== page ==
There’s an old local joke that describes Saskatchewan as a place that is “hard to spell, but easy to draw.”
That saying rings true. This rectangle-shaped Canadian province with the long name is located north of Montana and North Dakota, and sandwiched on either side by Alberta and Manitoba. Home to 1.3 million people, Saskatchewan has been called the “bread basket” of Canada. Rich rolling farmland covers its southern plains, with rivers, lakes and thick forests in the north. If you live in North America and eat chickpeas and lentils, chances are that it came from Saskatchewan.
Like many outside of Canada, I didn’t know much about this Canadian province. But small towns and rural life appeal to me, so when I got the opportunity, I jumped at the chance to visit.
Travel in Canada
Even though we’re so close, many Americans are unfamiliar with all Canada has to offer. I learned early on in my travel life, though, that Canada is a diverse land with a wealth of natural beauty, world-class cities and a wide variety of adventure opportunities. I’ve snorkeled with belugas near the Arctic, walked across the tops of ancient trees in British Columbia and paraded through the streets of Quebec in an 18-century gown. Best of all, Canada is close to the US and the people are just so darn nice.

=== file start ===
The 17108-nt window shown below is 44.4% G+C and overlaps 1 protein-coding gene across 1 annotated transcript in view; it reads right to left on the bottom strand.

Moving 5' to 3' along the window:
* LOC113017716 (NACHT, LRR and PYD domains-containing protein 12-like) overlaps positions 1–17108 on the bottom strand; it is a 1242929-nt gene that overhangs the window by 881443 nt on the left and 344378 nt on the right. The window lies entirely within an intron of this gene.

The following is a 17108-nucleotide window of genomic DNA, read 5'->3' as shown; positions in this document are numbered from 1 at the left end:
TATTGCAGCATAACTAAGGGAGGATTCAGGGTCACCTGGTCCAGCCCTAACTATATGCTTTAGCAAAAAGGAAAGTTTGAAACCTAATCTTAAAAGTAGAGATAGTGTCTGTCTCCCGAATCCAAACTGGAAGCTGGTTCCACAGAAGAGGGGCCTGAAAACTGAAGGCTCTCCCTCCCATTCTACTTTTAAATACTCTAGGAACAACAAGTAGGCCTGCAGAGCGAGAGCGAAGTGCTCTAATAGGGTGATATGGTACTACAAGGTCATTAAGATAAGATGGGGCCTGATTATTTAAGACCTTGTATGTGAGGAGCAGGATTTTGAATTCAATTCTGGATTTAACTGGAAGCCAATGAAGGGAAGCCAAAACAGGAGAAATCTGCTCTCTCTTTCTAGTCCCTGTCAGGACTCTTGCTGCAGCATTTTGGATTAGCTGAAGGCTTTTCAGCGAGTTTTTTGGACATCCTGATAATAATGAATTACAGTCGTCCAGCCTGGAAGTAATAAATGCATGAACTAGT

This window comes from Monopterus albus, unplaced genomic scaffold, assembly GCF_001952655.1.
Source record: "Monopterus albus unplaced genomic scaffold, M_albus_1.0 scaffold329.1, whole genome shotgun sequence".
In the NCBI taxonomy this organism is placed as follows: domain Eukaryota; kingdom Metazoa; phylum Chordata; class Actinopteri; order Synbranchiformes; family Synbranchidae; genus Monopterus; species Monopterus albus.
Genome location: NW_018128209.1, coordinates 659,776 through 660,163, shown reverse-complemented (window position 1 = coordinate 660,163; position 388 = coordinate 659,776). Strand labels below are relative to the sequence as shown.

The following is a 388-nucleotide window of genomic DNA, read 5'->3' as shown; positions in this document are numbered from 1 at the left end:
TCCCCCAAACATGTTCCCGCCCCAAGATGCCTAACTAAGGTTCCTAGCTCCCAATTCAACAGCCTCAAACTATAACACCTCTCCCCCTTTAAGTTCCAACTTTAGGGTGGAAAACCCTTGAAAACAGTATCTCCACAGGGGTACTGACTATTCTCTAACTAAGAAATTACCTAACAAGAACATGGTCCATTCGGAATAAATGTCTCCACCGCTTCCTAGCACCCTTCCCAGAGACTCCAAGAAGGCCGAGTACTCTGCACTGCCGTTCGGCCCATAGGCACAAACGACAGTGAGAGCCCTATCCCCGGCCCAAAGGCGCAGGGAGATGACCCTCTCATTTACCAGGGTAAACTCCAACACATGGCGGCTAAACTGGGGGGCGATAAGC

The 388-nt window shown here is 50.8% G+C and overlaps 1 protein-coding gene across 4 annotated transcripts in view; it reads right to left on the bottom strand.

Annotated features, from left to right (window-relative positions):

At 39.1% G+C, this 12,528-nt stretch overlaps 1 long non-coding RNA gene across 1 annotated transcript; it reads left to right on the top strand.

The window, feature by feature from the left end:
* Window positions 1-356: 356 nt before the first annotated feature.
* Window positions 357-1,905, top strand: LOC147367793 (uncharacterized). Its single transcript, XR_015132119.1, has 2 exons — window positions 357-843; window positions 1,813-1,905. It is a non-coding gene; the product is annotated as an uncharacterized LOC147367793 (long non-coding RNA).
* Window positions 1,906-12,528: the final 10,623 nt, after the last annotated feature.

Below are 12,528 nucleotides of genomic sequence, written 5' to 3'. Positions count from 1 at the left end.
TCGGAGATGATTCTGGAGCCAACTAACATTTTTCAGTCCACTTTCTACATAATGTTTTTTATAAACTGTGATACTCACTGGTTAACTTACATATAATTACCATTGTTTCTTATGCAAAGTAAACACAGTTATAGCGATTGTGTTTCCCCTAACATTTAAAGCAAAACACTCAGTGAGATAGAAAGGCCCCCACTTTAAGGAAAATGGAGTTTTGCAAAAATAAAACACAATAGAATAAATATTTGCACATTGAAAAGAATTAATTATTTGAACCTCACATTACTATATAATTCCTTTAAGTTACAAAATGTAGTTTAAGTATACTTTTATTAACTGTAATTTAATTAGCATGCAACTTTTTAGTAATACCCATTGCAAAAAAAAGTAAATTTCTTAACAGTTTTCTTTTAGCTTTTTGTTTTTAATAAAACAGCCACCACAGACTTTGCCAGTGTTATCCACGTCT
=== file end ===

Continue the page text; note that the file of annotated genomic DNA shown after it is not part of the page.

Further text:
I know, I know. That’s a stereotype, and there are evil people in every location, but for the most part, I’ve found Canadians to be incredibly kind. Case in point on this trip: When he learned that I was a writer, the Canadian customs official in Calgary suggested several writing retreats I might like, and when I was about to miss my connection to Saskatoon due to a long security line, a fellow passenger walked me up the line, asking every person if they wouldn’t mind me skipping ahead so I wouldn’t miss my plane.
This, my friends, is where that reputation for “niceness” comes from. By the time my plane touched down in Saskatoon, I was sure it was going to be a good week.
Travel in Saskatoon
The first thing most visitors to Saskatoon notice is the wide South Saskatchewan River that winds its way through the heart of the city. A series of bridges connects the east and west sides of town, and a kilometers-long trail runs along the river.
Perched along the trail overlooking the river stands the grand chateau-style Delta Bessborough. Just walking into the historic hotel feels like a step back in time, only this step back in time includes luxury rooms and fine details that show off its 4-diamond elegance. This would be the perfect base for the next few days.
But relaxing at “the Bess” as locals call it, would have to wait to wait, because I was eager to explore the city. With 222,000 residents, Saskatoon is the largest city in Saskatchewan. Those numbers will soon change, because Saskatoon is among the fastest growing cities in Canada. Younger Canadians and start-up companies have found an affordable and welcoming home here, and that youth and vibrancy is obvious.
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